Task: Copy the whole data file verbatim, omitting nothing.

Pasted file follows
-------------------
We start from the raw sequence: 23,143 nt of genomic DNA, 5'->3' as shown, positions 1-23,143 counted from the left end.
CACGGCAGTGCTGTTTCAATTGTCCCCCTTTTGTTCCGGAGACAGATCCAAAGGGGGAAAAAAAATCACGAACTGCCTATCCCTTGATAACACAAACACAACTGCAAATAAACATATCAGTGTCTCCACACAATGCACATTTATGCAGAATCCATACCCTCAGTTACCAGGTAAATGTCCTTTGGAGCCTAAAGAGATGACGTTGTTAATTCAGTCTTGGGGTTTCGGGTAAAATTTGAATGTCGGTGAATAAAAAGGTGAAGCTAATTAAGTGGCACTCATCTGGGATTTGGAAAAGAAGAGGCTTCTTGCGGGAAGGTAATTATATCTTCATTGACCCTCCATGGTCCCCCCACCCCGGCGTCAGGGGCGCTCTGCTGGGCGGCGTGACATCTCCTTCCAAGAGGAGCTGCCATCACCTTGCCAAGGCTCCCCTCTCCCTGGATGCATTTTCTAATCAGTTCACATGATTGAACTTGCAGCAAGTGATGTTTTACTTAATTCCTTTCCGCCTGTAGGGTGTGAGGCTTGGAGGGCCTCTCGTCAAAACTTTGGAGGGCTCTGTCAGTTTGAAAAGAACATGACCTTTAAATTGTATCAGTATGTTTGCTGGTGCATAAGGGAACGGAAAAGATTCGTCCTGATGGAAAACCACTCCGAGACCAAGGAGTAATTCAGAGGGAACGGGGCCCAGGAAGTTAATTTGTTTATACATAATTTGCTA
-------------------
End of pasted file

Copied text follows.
We start from the raw sequence: 23,143 nt of genomic DNA, 5'->3' as shown, positions 1-23,143 counted from the left end.
CACGGCAGTGCTGTTTCAATTGTCCCCCTTTTGTTCCGGAGACAGATCCAAAGGGGGAAAAAAAATCACGAACTGCCTATCCCTTGATAACACAAACACAACTGCAAATAAACATATCAGTGTCTCCACACAATGCACATTTATGCAGAATCCATACCCTCAGTTACCAGGTAAATGTCCTTTGGAGCCTAAAGAGATGACGTTGTTAATTCAGTCTTGGGGTTTCGGGTAAAATTTGAATGTCGGTGAATAAAAAGGTGAAGCTAATTAAGTGGCACTCATCTGGGATTTGGAAAAGAAGAGGCTTCTTGCGGGAAGGTAATTATATCTTCATTGACCCTCCATGGTCCCCCCACCCCGGCGTCAGGGGCGCTCTGCTGGGCGGCGTGACATCTCCTTCCAAGAGGAGCTGCCATCACCTTGCCAAGGCTCCCCTCTCCCTGGATGCATTTTCTAATCAGTTCACATGATTGAACTTGCAGCAAGTGATGTTTTACTTAATTCCTTTCCGCCTGTAGGGTGTGAGGCTTGGAGGGCCTCTCGTCAAAACTTTGGAGGGCTCTGTCAGTTTGAAAAGAACATGACCTTTAAATTGTATCAGTATGTTTGCTGGTGCATAAGGGAACGGAAAAGATTCGTCCTGATGGAAAACCACTCCGAGACCAAGGAGTAATTCAGAGGGAACGGGGCCCAGGAAGTTAATTTGTTTATACATAATTTGCTA